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OSU’s Professor Wyatt Hoback endures wasp sting to engage students

Students in Wyatt Hoback’s ENTO 2003 Insects and Society class have an opportunity to closely observe a cicada killer during his lecture. (Photo by Todd Johnson, Agricultural Communications Services)

By Darla Shelden
City Sentinel Reporter

OKLAHOMA CITY – In order to keep his students engaged during in his lectures, one Oklahoma State University (OSU) professor will even endure a little pain.

This semester, students in Wyatt Hoback’s class – ENTO 2003 Insects and Society – watched nervously as he intentionally let a cicada killer sting his arm as part of a recent classroom demonstration.

According to Hoback, a cicada killer, or Sphecius speciosus, is a large, solitary wasp common to Oklahoma. It is not an Asian giant hornet, or Vespa mandarinia, which has dominated news headlines and social media recently as a non-native species with a bad reputation.

Hoback addressed the confusion during a classroom presentation.

“The best way to educate students that videos they see online of the ‘worst pain ever’ often are dramatized,” said Hoback, associate professor in OSU’s Department of Entomology and Plant Pathology.

“The sting of a cicada killer is surprisingly mild,” Hoback added. “It feels a little electrical and hot, but not as bad as a regular bee sting, and the pain only lasts about 10 minutes.”

Teaching at OSU for the last six years, Hoback said he stings himself nearly every semester as part of his teaching method.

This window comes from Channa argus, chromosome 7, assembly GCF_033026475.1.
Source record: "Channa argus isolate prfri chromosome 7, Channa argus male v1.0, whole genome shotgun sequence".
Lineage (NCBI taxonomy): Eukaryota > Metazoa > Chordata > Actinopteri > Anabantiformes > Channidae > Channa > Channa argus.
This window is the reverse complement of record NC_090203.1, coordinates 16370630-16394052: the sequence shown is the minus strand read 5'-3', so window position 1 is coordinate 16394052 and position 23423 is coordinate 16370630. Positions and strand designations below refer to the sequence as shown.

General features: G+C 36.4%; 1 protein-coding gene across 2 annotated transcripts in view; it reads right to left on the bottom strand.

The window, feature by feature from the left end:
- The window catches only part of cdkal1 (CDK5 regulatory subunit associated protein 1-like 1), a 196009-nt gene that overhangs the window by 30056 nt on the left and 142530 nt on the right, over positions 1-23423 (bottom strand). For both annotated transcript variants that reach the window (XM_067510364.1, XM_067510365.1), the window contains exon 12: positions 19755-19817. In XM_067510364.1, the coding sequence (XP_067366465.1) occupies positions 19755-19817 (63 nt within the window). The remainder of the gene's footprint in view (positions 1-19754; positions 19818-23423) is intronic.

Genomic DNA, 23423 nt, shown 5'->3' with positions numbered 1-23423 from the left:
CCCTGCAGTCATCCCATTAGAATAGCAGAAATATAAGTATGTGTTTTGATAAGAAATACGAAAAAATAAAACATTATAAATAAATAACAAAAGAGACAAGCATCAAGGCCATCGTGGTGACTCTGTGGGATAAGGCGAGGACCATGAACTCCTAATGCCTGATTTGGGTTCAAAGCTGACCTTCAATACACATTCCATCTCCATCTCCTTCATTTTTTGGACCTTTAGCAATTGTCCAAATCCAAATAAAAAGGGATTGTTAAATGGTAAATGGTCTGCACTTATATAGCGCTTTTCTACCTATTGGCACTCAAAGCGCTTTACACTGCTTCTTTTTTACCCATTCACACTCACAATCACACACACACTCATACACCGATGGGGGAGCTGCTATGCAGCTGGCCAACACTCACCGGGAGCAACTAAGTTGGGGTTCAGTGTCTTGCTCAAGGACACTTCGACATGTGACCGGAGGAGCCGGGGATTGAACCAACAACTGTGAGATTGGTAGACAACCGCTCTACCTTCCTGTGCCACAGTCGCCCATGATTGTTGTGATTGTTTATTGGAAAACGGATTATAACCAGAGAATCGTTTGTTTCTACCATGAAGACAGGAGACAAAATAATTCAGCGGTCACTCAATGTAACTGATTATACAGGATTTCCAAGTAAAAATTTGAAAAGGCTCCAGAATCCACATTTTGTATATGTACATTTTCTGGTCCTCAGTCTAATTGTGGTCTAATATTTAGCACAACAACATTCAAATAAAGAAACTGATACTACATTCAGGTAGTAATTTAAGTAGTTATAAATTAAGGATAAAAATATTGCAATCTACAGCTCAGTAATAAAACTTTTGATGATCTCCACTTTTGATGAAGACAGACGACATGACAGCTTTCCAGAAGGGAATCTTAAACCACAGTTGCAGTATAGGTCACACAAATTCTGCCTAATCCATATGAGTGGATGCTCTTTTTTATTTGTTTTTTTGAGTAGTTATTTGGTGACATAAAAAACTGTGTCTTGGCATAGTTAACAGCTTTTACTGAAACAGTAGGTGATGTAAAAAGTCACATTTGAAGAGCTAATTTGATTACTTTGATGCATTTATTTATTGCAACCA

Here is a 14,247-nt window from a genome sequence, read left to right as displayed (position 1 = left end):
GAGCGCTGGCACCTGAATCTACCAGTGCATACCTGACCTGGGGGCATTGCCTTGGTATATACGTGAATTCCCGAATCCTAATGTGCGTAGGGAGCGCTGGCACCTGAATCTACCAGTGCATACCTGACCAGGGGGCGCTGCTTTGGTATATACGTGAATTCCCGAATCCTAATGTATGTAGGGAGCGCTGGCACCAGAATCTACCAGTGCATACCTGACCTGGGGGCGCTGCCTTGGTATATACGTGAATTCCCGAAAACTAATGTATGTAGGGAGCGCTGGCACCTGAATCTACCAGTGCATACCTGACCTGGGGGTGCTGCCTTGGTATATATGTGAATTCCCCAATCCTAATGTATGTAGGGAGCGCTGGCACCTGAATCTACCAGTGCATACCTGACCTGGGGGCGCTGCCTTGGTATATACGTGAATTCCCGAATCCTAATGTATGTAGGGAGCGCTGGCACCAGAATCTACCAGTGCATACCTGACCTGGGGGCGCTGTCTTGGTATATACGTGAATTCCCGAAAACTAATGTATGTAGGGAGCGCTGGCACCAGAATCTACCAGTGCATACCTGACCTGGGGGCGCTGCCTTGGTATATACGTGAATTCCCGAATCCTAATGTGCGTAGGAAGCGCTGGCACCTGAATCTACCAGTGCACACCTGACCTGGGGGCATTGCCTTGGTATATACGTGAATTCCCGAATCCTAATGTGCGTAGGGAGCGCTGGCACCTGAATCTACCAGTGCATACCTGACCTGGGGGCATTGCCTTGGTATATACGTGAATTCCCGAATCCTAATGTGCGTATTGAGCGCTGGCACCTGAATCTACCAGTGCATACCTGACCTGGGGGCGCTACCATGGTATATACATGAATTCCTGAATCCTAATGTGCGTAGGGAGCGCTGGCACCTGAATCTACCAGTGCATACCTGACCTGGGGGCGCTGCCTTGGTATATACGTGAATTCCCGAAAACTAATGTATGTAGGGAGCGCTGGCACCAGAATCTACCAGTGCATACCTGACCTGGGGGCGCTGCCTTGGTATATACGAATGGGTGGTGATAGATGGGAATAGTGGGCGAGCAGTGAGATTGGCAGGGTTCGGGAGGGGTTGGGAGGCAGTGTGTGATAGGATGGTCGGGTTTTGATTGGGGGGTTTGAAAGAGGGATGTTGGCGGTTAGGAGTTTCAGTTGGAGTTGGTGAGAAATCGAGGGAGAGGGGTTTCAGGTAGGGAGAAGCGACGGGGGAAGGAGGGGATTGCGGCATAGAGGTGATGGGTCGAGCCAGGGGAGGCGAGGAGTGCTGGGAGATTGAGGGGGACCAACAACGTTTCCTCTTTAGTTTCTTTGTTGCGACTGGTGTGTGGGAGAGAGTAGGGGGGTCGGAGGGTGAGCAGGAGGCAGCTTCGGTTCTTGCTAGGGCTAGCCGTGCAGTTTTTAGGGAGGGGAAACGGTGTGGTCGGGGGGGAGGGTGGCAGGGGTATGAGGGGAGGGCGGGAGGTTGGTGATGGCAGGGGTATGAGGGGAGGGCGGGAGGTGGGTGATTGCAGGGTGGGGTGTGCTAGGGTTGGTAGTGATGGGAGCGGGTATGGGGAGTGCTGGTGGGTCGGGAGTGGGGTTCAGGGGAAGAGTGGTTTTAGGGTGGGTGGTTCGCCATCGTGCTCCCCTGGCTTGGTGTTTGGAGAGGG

“Insects are animals, too, but many people fear or dislike insects because they’re afraid of the unknown,” he said. “Doing things like letting myself get stung allows students to better understand the fascinating natural world and begin to ask questions.”

While there have been a handful of Asian giant hornet sightings in Washington state this year, Hoback said thousands of additional potential sightings have been ruled out. 

“The eastern cicada killer is very large and occurs around houses and yards,” Hoback said. “It nests in the ground where there is loose soil. It hunts cicadas and drags them back to its nest.  Some other species look more similar to the Asian giant hornet including the European hornet which occurs in extreme eastern Oklahoma and forms nests in trees, like the Asian giant hornet.

Hoback says it is important to understand how cicada killers are different from the murder hornets. Cicada killers specifically sting cicadas and use them to raise their offspring, while a murder hornet is smaller but attacks many kinds of insects and feeds them to its offspring, he pointed out.

“The Asian giant hornet has a large bright yellow head,” he continued. “The abdomen of the hornet consists of prominent yellow stripes while the cicada killer abdomen is mostly dark with broken yellow patches.”

Entomology and Plant Pathology Department Head Phil Mulder says that Hoback does a tremendous job with his students.

“He uses everything at his disposal to engage the students in his class,” Mulder said. “He is a godsend to our department and to our major. He has helped me grow the major from three students to now nearly 80 students. He definitely goes above and beyond for the students in his classes. He’s truly a great professor.”

Hoback stated, “It’s good to keep an eye out for these things, because identifying them quickly can help state agencies prevent damage to habitats. But we still haven’t had a sighting in Oklahoma of the Asian giant hornet and hopefully it stays that way.”

To learn more, visit Additional information and news content are available at Oklahoma State University Division of Agricultural Sciences and Natural Resources.

Associate Professor Wyatt Hoback keeps his students interested by bringing live specimens to class for them to observe as he intentionally lets the insect sting his arm as part of his demonstration. (Photo by Todd Johnson, Agricultural Communications Services)
In this picture, ‘A’ is the murder hornet, ‘B’ the European hornet, and ‘C’ is the cicada killer.” OSU Website photo

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